I'm in Maryland, smack dab in the middle of all the seasonal changes. The lawn at my in-laws in southern North Carolina has already been mowed twice, mine is starting to "green up" and dear Kimm up in northern Pennsylvania still has mounds of snow. Still, yesterday was the first official day of Spring 2011. Yay!
Before I get into this tutorial, I want to remind you of our current challenge - make a project using a Spring theme, enter it into the challenge and you're automatically entered into our Birthday Bash giveaway! We've got 5 prizes to give away to our challenge players - check out all the details HERE.
German Glass Glitter Tutorial
Today I'm sharing a how-to on our German glass glitter, along with my newest spring-themed card.
I couldn't resist Echo Park's Springtime paper collection. How sweet is this?! I knew I wanted to bling out blank chipboard letters, and just *had* to cut out the sweet little trees. Add a few puffy white clouds et voila! -- an easy, springy card!
I love altering the blank letters - either chipboard or grungeboard. Here's my first step today - drip Ranger Alcohol ink on the letters to let them soak it up and dry. The ink matches the glass glitter I'll be using, and will blend right in if I have any thin spots.
Now that my letters are dry I assemble my supplies.
• Meyer Imports German Glass Glitter in Lime-Green
• Glue - any white glue will do
• Tweezer Bee Precision tweezers
• Pointy instrument - any kind will do - it's to use as a teeny tiny extra finger for moving wet gluey, glittery things around
• Tidy Tray or large piece of paper that you can make into a funnel to pour unused glitter back into the bag
Now that you've assembled your supplies, bring out the bling! Add a thin layer of glue to the entire surface, keeping it off the sides (if you get it on the sides you can use the pointy thing to wipe it out - it's handy!).
Next, plop the letter down into the little pile of glitter on your Tidy Tray or paper work surface and give it a little smush all over to work the glitter all over the exposed glue. Lift it up with your tweezers and give your tweezer hand a tap or two to let go of the loose glitter pieces.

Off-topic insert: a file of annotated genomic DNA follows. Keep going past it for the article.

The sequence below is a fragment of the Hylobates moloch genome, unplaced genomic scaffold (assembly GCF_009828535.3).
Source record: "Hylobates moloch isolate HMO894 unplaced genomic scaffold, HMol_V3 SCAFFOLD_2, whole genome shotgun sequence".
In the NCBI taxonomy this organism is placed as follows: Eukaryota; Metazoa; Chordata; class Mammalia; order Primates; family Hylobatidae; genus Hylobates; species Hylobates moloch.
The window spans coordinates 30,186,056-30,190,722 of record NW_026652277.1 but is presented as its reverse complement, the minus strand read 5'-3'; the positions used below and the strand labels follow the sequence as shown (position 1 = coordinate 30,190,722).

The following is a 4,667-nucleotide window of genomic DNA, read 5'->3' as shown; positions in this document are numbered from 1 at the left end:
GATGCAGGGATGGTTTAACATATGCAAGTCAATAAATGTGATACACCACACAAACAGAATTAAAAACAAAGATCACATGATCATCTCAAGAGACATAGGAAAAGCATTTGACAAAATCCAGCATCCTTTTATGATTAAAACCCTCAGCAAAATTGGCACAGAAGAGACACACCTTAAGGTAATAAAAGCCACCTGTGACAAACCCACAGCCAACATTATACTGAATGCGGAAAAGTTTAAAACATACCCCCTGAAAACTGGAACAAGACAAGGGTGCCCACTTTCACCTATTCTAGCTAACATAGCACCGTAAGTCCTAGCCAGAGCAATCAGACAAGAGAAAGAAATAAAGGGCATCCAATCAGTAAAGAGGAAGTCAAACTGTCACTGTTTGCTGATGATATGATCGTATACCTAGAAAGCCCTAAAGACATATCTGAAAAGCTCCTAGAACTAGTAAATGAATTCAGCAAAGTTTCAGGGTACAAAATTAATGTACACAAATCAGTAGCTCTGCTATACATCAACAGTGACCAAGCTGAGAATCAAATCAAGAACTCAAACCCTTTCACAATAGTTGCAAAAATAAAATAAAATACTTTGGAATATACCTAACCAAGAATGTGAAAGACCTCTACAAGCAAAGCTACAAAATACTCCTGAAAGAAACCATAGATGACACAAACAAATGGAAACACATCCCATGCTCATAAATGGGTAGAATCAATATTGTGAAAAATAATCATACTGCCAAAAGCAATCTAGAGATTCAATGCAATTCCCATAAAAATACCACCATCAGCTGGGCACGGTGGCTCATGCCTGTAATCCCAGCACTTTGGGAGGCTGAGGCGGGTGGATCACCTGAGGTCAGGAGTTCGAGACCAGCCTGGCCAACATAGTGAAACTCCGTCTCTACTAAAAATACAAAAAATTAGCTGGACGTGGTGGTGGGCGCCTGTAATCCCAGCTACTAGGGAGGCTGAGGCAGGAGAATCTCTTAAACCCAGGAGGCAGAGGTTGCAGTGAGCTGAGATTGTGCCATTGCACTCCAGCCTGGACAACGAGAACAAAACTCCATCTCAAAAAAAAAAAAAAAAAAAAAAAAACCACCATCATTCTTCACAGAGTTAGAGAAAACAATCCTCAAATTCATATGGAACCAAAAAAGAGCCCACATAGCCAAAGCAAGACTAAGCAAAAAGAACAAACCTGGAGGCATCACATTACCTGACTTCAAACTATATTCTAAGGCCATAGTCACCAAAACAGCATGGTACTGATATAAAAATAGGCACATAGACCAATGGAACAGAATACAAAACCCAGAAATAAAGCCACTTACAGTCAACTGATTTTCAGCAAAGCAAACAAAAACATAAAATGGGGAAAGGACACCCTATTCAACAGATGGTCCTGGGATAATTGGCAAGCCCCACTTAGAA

Here's a quick view of the tree glittering action - I used a pointy thing (an embossing tool) to dab glue onto the leaves, then smushed the tree into the pile of leafy, glittery goodness. :)
The last step is clean-up! Pull the plug off the tray and pour the glitter back into the bag. It's helpful to use a cup to hold the bag up.
Ok, so that's just like using the plain old plastic glitter, right? Yes! You definitely have to have your sensible cap on and take care with the glitter - it *is* glass, after all. It's best not to brush it off your work surface with your hand. It will do more damage to your table surface than your hand! After the glue has been sitting for a while but not quite dry, I use my fingers to push the glitter down and smooth edges as needed. Once it's bone dry I brush my fingers over to dislodge any stragglers. I haven't had any problems with this kind of handling *at all*.
What's the payoff for using German glass glitter over plastic glitter? Sparkle and bling! It shines and reflects light unlike any other glitter and is beautiful! Thanks for reading this tutorial. I hope it inspires you to give our German glass glitter a try - you won't regret it!
- Paper - Echo Park Springtime; Bazzill Basics - 50% off!
- Embellishments - Meyer Imports German Glass Glitter; Trees and clouds cut from EP Springtime "Spring Border Strips" 12x12 paper; letters are TH grungeboard; lace and ribbon from stash
- Medium - Adirondack Alcohol Ink in Lettuce; Distress Ink in Broken China, Bundled Sage and Dusty Concord; Stickles in Fruit Punch, Waterfall, Yellow for tree flowers
- Adhesive - Scor-Tape; 3-D Dots; Fabri-Tac; Ranger Matte Accents
- Tools - Scor-Pal; Honey Bee scissors; Tweezer Bee tweezers